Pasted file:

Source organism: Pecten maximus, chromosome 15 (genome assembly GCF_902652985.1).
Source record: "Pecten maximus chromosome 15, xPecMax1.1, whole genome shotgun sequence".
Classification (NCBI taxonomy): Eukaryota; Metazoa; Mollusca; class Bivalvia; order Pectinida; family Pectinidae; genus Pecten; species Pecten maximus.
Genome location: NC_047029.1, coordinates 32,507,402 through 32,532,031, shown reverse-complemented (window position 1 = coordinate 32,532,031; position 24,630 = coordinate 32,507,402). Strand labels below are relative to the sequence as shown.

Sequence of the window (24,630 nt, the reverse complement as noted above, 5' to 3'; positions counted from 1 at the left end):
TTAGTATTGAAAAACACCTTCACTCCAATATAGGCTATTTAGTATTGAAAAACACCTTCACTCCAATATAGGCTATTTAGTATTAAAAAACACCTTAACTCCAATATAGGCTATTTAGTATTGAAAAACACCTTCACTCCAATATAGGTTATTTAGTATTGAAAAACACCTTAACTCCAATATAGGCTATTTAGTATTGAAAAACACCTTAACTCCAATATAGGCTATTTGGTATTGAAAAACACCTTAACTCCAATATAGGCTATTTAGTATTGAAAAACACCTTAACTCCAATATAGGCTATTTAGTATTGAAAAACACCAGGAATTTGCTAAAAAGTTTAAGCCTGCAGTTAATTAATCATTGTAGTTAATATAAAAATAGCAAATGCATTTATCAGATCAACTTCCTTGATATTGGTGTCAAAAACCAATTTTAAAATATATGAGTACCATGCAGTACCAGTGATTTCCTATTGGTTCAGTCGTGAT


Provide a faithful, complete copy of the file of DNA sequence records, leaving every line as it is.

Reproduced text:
Source organism: Pecten maximus, chromosome 15 (genome assembly GCF_902652985.1).
Source record: "Pecten maximus chromosome 15, xPecMax1.1, whole genome shotgun sequence".
Classification (NCBI taxonomy): Eukaryota; Metazoa; Mollusca; class Bivalvia; order Pectinida; family Pectinidae; genus Pecten; species Pecten maximus.
Genome location: NC_047029.1, coordinates 32,507,402 through 32,532,031, shown reverse-complemented (window position 1 = coordinate 32,532,031; position 24,630 = coordinate 32,507,402). Strand labels below are relative to the sequence as shown.

Sequence of the window (24,630 nt, the reverse complement as noted above, 5' to 3'; positions counted from 1 at the left end):
TTAGTATTGAAAAACACCTTCACTCCAATATAGGCTATTTAGTATTGAAAAACACCTTCACTCCAATATAGGCTATTTAGTATTAAAAAACACCTTAACTCCAATATAGGCTATTTAGTATTGAAAAACACCTTCACTCCAATATAGGTTATTTAGTATTGAAAAACACCTTAACTCCAATATAGGCTATTTAGTATTGAAAAACACCTTAACTCCAATATAGGCTATTTGGTATTGAAAAACACCTTAACTCCAATATAGGCTATTTAGTATTGAAAAACACCTTAACTCCAATATAGGCTATTTAGTATTGAAAAACACCAGGAATTTGCTAAAAAGTTTAAGCCTGCAGTTAATTAATCATTGTAGTTAATATAAAAATAGCAAATGCATTTATCAGATCAACTTCCTTGATATTGGTGTCAAAAACCAATTTTAAAATATATGAGTACCATGCAGTACCAGTGATTTCCTATTGGTTCAGTCGTGAT